On Thursday, media watchdog Roskomnadzor issued a statement confirming that Moscow’s Tagansky Court had slapped steep fines on three American social platforms, microblogging site Twitter, messaging service WhatsApp and its parent company, Facebook.
“By court order, WhatsApp was fined 4 million rubles ($54,000),” officials said. “Facebook – 15 million rubles (around $200,000), Twitter – 17 million rubles. ($230,000) for repeated violations of the requirements for the localization of personal information,” it said.
Under the rules, established in 2015, tech giants must process Russian users’ data on servers within the country, rather than sending it abroad in the first instance.
Regulators insist this bolsters privacy and protection, while critics blast the measures as a threat to online anonymity. Companies must also establish local offices, ensuring there are representatives to hold accountable to the law.
According to Roskomnadzor, the three US firms have continually refused to abide by the rules, and both Twitter and Facebook have been previously fined for breaches, with the former reportedly failing to pay a previous penalty.
“To date, the storage of personal data of Russian users has been localized by about 600 representative offices of foreign companies in the Russian Federation, including Apple, Microsoft, LG, Samsung, PayPal, Booking.com and others,” officials maintain.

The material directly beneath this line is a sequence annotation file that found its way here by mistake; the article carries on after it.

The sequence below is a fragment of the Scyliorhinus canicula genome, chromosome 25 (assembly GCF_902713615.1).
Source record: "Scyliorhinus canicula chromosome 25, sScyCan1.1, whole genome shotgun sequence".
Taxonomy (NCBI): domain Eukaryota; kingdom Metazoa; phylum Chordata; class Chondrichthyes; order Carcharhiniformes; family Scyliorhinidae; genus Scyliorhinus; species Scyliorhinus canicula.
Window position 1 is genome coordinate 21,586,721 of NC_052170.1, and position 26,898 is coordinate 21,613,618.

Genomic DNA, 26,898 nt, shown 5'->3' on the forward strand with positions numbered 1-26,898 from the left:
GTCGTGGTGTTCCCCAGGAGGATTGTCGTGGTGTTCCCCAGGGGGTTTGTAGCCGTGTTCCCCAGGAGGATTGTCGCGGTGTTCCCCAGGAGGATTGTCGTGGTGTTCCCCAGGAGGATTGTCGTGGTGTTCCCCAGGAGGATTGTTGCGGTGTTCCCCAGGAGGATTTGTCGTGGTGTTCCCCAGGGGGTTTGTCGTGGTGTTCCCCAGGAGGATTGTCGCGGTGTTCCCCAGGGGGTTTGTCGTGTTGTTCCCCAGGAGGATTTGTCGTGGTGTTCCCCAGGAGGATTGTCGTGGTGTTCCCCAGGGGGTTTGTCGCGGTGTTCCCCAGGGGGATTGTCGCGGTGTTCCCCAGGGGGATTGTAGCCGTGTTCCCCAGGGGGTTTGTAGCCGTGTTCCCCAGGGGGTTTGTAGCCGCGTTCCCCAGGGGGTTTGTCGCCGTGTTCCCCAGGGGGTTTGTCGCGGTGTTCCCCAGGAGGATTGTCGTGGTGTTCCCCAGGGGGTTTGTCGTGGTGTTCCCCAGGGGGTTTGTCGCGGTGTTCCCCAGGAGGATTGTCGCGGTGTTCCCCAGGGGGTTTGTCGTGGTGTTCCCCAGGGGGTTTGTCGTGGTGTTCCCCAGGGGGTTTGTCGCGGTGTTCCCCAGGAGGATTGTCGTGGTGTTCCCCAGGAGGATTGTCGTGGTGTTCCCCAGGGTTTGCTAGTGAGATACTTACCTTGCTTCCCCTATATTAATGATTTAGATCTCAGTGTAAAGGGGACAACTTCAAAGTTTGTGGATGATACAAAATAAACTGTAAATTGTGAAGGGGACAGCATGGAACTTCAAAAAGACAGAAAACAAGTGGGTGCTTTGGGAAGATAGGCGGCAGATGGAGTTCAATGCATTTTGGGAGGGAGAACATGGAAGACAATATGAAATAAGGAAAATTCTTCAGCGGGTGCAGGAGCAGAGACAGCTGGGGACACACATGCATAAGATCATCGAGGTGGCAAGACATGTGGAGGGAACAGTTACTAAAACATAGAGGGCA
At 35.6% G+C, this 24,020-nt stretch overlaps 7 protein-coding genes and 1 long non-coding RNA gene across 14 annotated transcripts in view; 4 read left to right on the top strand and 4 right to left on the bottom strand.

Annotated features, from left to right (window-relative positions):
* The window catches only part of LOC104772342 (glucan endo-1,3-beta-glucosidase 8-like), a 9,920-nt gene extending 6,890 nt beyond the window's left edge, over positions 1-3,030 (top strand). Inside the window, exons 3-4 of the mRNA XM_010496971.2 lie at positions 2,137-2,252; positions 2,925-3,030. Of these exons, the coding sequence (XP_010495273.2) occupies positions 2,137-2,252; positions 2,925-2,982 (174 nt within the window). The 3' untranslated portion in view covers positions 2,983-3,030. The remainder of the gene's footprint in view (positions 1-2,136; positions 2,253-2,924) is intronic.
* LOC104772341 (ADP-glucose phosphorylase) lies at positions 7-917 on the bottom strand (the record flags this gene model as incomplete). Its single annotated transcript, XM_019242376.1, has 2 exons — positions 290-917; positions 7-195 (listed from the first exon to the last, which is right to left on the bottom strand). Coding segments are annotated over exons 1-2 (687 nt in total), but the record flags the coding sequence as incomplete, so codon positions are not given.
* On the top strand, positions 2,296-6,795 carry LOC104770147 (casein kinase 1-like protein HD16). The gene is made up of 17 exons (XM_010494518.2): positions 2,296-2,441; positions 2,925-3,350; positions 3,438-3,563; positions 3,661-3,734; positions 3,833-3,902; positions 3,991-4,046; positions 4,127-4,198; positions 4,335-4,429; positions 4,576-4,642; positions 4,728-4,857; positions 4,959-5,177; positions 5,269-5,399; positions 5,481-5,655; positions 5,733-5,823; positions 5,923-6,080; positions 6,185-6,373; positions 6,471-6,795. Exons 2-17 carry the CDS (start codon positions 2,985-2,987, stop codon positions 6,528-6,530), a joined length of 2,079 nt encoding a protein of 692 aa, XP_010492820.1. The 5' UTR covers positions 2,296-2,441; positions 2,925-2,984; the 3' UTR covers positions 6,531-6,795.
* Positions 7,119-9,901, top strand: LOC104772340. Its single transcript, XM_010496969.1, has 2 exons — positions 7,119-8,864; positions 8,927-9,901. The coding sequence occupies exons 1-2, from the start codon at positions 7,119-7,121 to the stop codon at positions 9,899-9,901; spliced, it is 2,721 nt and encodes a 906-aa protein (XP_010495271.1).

The regulator began slowing access to Twitter’s servers in the country earlier this year, over claims it was failing to remove banned content, such as child pornography and posts encouraging minors to commit suicide, and pushing participation in unauthorized protests during COVID-19. While the San Francisco-based company initially blasted the move as a threat to freedom of speech, it is understood to now be working with officials to meet the take-down requests.
Russian President Vladimir Putin has previously said that tech firms are operating unaccountably, and making far-reaching decisions in only their own best interests.
“These platforms are, of course, primarily businesses… and what is the primary concern of a business? Making a profit,” he said in February.
“They don’t care if this content or that content causes harm for the people at whom it is directed,” he said.
“After all, these modern IT companies are more and more beginning to control people’s consciousnesses.”